Background: The appropriate surgical treatment for severe acute pancreatitis has been disputed for a long time. Herein we describe our experience with the laparoscopic treatment of this disease.
Methods: Ten patients, seven male and three female, with an average age of 55 years were diagnosed with severe acute pancreatitis. All cases but one were found to be without biliary stones by ultrasonic and CT scans. Laparoscopic exploration, irrigation, drainage, and decompression of the pancreas were performed. Further treatment, including gastric decompression, irrigation via the drainage tubes, antibiotics, somatostatin, and parenteral nutrition, was continued in all patients following the laparoscopic procedures.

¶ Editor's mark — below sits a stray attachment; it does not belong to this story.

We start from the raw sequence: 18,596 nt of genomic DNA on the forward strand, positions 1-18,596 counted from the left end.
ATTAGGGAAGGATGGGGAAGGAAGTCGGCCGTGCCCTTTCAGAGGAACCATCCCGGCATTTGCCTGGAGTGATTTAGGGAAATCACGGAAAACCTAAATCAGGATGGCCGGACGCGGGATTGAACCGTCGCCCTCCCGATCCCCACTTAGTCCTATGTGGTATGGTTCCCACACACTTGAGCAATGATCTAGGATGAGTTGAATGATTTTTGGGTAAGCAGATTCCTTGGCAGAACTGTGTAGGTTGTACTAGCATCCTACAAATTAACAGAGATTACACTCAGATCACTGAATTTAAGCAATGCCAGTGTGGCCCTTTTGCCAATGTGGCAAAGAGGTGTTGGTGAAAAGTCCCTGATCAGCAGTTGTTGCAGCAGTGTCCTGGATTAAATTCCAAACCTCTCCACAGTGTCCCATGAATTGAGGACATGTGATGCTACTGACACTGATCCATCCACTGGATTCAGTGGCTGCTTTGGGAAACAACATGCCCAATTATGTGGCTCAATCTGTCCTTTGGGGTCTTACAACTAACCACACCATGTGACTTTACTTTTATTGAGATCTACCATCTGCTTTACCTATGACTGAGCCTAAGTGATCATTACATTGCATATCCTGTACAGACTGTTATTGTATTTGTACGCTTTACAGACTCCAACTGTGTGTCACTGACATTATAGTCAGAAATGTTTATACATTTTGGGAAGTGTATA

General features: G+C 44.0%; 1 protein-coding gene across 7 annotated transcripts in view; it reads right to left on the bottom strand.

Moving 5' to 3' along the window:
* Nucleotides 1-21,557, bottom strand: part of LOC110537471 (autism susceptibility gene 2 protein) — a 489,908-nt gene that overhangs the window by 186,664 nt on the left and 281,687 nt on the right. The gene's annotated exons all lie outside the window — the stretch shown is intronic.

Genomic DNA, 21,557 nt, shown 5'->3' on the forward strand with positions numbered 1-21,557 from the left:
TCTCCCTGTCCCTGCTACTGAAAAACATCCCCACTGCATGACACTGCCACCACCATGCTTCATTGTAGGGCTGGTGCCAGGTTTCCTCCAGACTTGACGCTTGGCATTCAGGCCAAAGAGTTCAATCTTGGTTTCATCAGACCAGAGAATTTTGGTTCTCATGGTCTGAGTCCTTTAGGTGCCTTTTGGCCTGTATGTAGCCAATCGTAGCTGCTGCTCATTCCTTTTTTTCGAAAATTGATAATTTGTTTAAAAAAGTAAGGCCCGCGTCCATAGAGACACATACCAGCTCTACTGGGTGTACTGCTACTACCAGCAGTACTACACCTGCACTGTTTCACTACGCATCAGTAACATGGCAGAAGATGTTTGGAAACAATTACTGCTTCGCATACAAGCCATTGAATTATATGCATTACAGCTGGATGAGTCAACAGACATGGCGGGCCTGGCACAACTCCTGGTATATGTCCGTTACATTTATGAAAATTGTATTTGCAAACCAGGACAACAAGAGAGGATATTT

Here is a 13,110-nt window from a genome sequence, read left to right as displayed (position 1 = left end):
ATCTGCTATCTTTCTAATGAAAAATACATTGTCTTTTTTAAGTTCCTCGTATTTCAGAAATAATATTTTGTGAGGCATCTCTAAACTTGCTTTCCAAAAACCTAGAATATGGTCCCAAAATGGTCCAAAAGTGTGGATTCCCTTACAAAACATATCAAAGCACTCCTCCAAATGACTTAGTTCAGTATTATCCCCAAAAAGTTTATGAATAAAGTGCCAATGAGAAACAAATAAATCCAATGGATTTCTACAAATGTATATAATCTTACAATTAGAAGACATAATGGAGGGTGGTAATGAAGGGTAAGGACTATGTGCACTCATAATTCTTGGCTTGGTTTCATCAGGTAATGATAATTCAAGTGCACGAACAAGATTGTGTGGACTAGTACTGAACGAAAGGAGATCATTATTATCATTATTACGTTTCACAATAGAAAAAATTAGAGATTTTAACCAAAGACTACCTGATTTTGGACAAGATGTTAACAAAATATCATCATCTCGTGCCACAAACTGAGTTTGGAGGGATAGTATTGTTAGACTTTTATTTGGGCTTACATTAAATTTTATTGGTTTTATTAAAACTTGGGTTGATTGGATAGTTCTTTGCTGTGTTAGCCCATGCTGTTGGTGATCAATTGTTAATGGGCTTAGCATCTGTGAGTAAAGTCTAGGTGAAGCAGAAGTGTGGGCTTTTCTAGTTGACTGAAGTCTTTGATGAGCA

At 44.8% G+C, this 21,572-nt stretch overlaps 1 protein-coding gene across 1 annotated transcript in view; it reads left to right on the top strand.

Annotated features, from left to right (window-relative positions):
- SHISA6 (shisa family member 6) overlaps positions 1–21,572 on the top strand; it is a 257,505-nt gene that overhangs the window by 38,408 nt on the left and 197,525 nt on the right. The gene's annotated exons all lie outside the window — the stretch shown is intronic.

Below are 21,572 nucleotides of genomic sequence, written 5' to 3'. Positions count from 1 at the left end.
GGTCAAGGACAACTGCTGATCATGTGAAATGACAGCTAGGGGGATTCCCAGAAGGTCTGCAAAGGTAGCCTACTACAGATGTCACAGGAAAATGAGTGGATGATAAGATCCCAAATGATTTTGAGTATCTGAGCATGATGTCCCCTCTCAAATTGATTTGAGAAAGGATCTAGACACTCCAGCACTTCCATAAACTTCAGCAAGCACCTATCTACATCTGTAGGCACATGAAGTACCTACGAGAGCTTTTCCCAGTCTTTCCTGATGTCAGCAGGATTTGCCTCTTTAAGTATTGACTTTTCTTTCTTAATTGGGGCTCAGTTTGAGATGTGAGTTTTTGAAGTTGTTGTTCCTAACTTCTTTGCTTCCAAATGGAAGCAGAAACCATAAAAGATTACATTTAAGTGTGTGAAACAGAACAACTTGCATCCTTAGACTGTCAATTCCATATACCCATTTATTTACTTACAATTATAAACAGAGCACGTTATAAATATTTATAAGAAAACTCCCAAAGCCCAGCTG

Results: Nine patients recovered successfully; one died from adult respiratory distress syndrome (ARDS) soon after the operation. The hospital stay was 10-30 days.
Conclusions: The laparoscopic era offers new hope for the treatment of severe acute pancreatitis. The technique can be used to determine the pathologic extent of the disease, to irrigate and drain the abdominal cavity, and to decompress the pancreas. Almost every surgical procedure for acute pancreatitis can be performed laparoscopically.